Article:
NSW may not have much to squawk about on dry land, but they’ve got bragging rights over the Maroons in the barra stakes.
There are thousands of stories of the big one that got away, but a fish caught locally this week may have been too big to get away.
At Lake Awoonga Dam, in the dying hours of Monday, Glenn Smith was about to enter the annals of fishing history.
Fishing for most of the day with Barra Madness tour operator Jason Wilhelm, Mr Smith and his son Shannon had their lines hit several times, but were yet to be blessed with staring a barra in the eyes.
“I got onto one and lost and then another and lost it,” Mr Smith said.
“When the barra hit it was obviously much, much bigger than the others.
“I was really nervous I was going to lose it, but it was well and truly hooked.”
With line being pulled off the reel at considerable speed, the keen angler knew he had an impressive catch.
“The barra was moving a lot of water, and then we saw it as it came near the surface,” Mr Smith said.
“It was very wide across the back.”
Wilhelm, no stranger to hefty-sized barra after eight years fishing the dam, uttered some pretty simple words: “This looks really big.”
Within twenty minutes, the barra was in the boat, to the amazement of the three men. In fact, they were gobsmacked.
“It took two of us to get it in and only half of it fit in the net,” Smith said.
“I was absolutely stunned; it didn’t sink in for a while.”
When measured, the barra measured 132cm and weighed 36.56kgs; however, the most startling aspect was the 100cm girth.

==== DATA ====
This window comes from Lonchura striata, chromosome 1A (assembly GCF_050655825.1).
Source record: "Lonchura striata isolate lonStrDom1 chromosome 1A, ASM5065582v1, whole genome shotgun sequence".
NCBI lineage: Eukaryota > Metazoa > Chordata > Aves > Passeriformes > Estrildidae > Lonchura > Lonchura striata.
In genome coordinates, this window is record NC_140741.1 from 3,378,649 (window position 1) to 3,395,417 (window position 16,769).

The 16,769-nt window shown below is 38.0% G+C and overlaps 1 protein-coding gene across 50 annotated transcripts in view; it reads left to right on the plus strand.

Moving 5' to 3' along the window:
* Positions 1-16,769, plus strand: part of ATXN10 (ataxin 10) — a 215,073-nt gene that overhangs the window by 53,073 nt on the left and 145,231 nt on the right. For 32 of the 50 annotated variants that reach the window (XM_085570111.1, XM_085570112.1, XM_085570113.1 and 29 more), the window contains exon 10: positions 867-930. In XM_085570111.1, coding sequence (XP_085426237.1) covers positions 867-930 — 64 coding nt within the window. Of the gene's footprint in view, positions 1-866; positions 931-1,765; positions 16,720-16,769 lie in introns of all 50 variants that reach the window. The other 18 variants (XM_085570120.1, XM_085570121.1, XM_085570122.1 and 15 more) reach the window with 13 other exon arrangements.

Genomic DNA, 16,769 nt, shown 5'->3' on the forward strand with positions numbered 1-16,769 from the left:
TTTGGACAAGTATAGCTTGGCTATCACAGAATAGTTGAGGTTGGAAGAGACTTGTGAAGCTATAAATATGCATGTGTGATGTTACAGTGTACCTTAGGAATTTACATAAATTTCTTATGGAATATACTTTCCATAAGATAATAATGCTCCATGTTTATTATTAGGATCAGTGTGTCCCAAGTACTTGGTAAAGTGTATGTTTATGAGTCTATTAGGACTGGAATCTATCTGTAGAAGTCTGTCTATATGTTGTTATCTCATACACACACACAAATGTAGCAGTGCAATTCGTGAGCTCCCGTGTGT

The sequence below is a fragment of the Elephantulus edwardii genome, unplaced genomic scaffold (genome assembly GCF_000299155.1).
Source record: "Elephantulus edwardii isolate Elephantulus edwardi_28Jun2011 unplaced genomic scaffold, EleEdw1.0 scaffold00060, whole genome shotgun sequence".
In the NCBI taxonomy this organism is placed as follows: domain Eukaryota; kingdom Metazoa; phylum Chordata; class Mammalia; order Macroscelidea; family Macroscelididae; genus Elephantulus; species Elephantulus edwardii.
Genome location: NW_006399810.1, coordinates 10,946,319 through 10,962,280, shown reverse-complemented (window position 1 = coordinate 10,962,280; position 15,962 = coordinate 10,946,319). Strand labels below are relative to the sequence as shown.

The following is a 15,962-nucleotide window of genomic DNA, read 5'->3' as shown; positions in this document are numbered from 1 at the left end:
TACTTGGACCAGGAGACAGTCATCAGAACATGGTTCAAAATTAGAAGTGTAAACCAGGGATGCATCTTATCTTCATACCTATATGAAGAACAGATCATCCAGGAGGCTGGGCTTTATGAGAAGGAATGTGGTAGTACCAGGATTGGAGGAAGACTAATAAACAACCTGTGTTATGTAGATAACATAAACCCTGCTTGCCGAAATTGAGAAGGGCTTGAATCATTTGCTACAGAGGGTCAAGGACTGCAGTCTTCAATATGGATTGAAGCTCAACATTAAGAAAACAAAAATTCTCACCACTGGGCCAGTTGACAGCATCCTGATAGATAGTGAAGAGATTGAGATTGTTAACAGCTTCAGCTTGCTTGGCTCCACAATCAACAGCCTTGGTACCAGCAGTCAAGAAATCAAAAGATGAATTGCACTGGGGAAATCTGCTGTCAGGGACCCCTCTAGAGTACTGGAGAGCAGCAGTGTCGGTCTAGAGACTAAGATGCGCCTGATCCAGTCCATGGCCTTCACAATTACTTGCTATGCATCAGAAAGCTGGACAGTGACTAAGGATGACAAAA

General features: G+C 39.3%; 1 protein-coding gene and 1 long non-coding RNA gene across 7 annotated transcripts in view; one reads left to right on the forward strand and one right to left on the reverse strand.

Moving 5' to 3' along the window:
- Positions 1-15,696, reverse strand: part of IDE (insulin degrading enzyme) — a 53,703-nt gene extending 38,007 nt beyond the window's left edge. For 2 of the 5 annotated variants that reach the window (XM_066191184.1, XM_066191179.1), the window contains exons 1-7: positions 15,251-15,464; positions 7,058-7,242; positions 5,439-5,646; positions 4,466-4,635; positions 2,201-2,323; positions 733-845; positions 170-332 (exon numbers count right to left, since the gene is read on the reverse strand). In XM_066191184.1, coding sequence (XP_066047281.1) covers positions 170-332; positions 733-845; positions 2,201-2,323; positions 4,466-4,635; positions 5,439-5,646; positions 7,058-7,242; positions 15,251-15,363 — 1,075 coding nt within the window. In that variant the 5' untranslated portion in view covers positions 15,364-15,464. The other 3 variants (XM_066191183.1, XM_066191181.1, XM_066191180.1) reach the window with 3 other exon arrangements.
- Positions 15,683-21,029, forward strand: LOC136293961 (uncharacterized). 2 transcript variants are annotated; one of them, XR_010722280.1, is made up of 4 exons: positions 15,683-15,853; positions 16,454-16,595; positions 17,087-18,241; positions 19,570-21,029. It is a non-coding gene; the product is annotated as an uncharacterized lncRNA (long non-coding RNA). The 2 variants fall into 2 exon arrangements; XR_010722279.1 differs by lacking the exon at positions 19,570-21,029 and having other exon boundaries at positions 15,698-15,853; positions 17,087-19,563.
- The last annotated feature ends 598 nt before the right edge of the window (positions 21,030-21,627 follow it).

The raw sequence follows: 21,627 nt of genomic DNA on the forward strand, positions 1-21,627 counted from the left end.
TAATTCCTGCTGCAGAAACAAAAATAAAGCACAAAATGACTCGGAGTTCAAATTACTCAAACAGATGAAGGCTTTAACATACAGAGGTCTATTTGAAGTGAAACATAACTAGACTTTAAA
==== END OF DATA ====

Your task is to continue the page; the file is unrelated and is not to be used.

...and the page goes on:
“Most people fish their whole lives to get into the one-metre barra club, and this guy did it with the girth. With his first barra,” Wilhelm said.
A Gladstone Area Water Board Fish Hatchery recorded the measurements for posterity.
The record barra was caught in Tinaroo over a decade ago, and weighed in at 37kg.
“This was just under a kilo off the record,” Wilhelm said.
“It’s the biggest fish I’ve seen here.”
Smith, who hails from north Sydney, has been fishing all his life, and never dreamed he would catch a fish close to a world record.
“It’s the first time I’ve fished up this way,” he said.
Reflecting later that night, the magnitude of what he had achieved finally struck home. At the time of the catch, Smith said, he had no comprehension of the feat.
“I thought perhaps I should just give up trying to catch another one,” he said.
For Smith, Lake Awoonga was the ideal spot to dip his toe in barra fishing for the first time.
“I’d researched different places in the NT and the Gulf, and the chances of catching a metre-long barra there are slim,” he said.
“I’d seen Jason and Barra Madness on TV a couple of times and thought this was the best option.”
Having landed the second-biggest barra on record, Smith stressed that the catch wouldn’t have happened without Wilhelm’s expertise.
“There’s no way I would have caught the fish without Jason; I couldn’t give him any more credit, he works real hard to put clients on fish,” Smith said.
“It’s a much different fishing technique than I am used to, and he seems to know the lake incredibly well. I wouldn’t have got a bite.”
The secret: a soft plastic lure, the right conditions and a boatload of luck.
Unfortunately, by the time the monster fish was on board, though, it had expired.
“When they get over 120cm long, apparently they get a build-up of lactic acid, and the fish could have died from that,” Wilhelm said, adding the fish was well over 10 years old.
“I was amazed at the good condition it was in, and it was sad we weren’t able to get it to kick off.”
During their four-day fishing expedition, the Smiths caught four other fish, three well over a metre, including Shannon’s barra on Tuesday, which measured 111cm. .
Every major fishing magazine has called the tour operator about featuring the fish on the front page, and Smith is set to become a cult hero or envy of anglers.
“For me, this has been a fantastic experience,” he said.
The Dam Barra Facts
- Don’t use bait, use soft plastic, easy-to-cast lures
- Use a sturdy rod and reel
- Pick a period of stable weather
- Barra aren’t like wildfish, their behaviour differs
- Be persistent, be patient